Date of Award


Document Type

Independent Study

Degree Name

Master of Science (MS)




In many cases, past business graduates from secondary schools were unable to secure job-entry office positions due to their lack of business experience. Concern over this problem caused many business educators to seek improved methods of training for practical office work experience.

Today, much attention is being focused on the Simulated Model Office Method for work experience. However, simulated model office programs have been hampered by a lack of organizational principles concerning the philosophy, design, and operation of simulated model offices.

The problem in this study was threefold: (1) to determine the philosophy, design, and operation of model office simulation, as indicated in relevant business education literature; (2) to identify from this literature pertinent issues regarding model office simulation; and (3) to investigate the attitudes of Canadian business educators towards selected issues concerning simulated model office instruction. Eighty Canadian business educators participated in the study. The researcher found that simulated model offices are used in many high schools, particularly in the provinces of Ontario, Saskatchewan, and Alberta.

The study revealed almost unanimous agreement (80 to 100 per cent) with each of the following:

    1. A simulated model office should reproduce in the classroom those tasks and procedures that are representative of local offices in the community.
    2. Published practice sets for simulated model office training are not preferred by a significant majority of the respondents.
    3. Model office simulation should be concerned with creating a variety of job situations encountered by an office worker in a specific POSITION.
    4. The following facilities, systems, or items should be placed within a simulated model office: telephones, paper cutter, stencil duplicator, spirit duplicator, photo copier, electric typewriters, legal-size file cabinet, alphabetical file system, and a transcribing machine.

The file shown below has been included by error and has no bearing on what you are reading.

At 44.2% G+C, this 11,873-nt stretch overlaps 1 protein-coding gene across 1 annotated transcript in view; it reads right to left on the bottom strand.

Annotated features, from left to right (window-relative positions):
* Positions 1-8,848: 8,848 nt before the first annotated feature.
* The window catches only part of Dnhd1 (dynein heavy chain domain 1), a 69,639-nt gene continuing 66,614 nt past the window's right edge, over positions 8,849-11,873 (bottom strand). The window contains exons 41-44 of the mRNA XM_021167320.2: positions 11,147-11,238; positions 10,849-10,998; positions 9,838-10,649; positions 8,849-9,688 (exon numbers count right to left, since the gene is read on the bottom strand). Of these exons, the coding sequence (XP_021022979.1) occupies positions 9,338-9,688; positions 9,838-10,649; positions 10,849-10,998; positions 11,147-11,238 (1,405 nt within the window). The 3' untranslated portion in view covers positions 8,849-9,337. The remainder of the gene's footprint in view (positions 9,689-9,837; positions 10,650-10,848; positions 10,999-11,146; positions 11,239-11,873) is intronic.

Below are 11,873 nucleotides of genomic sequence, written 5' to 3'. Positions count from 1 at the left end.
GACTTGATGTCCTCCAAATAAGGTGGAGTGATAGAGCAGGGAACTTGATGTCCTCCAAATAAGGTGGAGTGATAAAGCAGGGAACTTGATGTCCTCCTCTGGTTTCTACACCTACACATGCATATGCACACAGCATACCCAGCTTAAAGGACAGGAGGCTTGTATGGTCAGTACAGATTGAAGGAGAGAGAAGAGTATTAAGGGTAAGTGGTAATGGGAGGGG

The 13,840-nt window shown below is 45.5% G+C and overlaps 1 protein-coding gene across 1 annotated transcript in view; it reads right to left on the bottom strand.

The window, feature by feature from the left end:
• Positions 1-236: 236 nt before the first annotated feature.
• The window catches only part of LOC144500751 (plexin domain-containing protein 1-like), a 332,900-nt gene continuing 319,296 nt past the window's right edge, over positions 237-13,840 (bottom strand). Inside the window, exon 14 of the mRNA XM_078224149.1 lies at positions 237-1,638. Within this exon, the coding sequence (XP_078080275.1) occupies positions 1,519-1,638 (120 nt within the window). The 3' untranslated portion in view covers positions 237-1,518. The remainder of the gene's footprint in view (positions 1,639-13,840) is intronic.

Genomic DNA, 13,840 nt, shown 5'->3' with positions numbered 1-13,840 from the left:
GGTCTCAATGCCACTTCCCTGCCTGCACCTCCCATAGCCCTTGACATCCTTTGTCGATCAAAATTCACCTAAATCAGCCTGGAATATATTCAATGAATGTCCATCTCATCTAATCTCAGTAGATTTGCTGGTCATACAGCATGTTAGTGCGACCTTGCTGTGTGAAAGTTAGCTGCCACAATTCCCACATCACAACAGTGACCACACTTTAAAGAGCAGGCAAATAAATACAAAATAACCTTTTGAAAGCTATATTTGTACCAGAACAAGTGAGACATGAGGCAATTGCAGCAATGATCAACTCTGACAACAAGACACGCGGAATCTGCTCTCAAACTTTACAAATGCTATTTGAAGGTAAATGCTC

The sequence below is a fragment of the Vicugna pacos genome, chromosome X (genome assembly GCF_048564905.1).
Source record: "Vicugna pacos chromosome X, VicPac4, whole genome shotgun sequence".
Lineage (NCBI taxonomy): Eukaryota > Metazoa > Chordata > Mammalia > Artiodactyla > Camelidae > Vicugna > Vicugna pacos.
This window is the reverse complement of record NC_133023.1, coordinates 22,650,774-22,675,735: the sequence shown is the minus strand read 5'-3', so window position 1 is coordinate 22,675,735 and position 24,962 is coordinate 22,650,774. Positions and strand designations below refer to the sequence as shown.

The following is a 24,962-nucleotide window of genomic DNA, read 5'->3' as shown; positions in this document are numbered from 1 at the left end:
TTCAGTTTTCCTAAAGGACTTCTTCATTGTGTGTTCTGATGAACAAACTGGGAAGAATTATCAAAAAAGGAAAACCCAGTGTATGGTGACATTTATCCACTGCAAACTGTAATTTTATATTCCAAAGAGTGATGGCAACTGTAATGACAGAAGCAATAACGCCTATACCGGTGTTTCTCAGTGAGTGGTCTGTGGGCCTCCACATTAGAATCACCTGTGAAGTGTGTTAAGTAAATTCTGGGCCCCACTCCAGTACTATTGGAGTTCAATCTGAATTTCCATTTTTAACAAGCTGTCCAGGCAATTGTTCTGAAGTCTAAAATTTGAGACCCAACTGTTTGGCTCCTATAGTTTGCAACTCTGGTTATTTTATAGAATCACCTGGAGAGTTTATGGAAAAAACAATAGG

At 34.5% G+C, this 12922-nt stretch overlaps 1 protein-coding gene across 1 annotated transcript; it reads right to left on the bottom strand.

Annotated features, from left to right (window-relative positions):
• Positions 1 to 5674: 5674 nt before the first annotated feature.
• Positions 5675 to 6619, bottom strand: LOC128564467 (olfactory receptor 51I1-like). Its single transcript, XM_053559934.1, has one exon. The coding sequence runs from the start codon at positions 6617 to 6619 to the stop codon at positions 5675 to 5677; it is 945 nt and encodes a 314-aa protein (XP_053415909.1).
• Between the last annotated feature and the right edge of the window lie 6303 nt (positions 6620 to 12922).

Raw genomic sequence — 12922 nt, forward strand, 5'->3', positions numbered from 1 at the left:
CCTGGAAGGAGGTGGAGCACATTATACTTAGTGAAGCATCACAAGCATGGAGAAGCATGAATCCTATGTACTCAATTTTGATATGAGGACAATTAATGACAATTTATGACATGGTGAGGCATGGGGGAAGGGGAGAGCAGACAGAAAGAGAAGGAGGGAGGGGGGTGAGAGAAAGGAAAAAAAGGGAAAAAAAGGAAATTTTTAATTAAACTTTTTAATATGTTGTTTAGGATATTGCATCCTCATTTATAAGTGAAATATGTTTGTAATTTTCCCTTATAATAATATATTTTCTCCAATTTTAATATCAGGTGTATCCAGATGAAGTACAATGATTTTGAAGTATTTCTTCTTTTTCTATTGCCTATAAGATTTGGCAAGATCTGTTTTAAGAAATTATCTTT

The following items received less than a 50 per cent majority, and could be considered highly controversial:

      1. How many periods per week, and what length of period should be devoted to simulated model office instruction?
      2. What proportion of the school year should be devoted to model office simulation?
      3. The following facilities, systems, or items should be placed within a simulated model office: fixed partitions, movable partitions, carpeting, imitation flowers and planter, intercom system, switchboard, time-clock, letter-size file cabinet, geographical file .system, bookkeeping machine, full-keyboard adding-listing machine, rotary calculator, electronic calculator, postage meter, addressograph, offset duplicator, collator, electric stapler, coffee percolator, cheque protector, and copyholder.

Based on the findings of this study, the significant conclusions are:

      1. A simulated model office complements, rather than replaces the Cooperative Office Work Experience Program.
      2. The Concurrent Operations Plan lends itself to realistic model office simulation experiences.
      3. Canadian business educators prefer one general model office simulation that can be applied to all students— bookkeeping, clerical, and secretarial.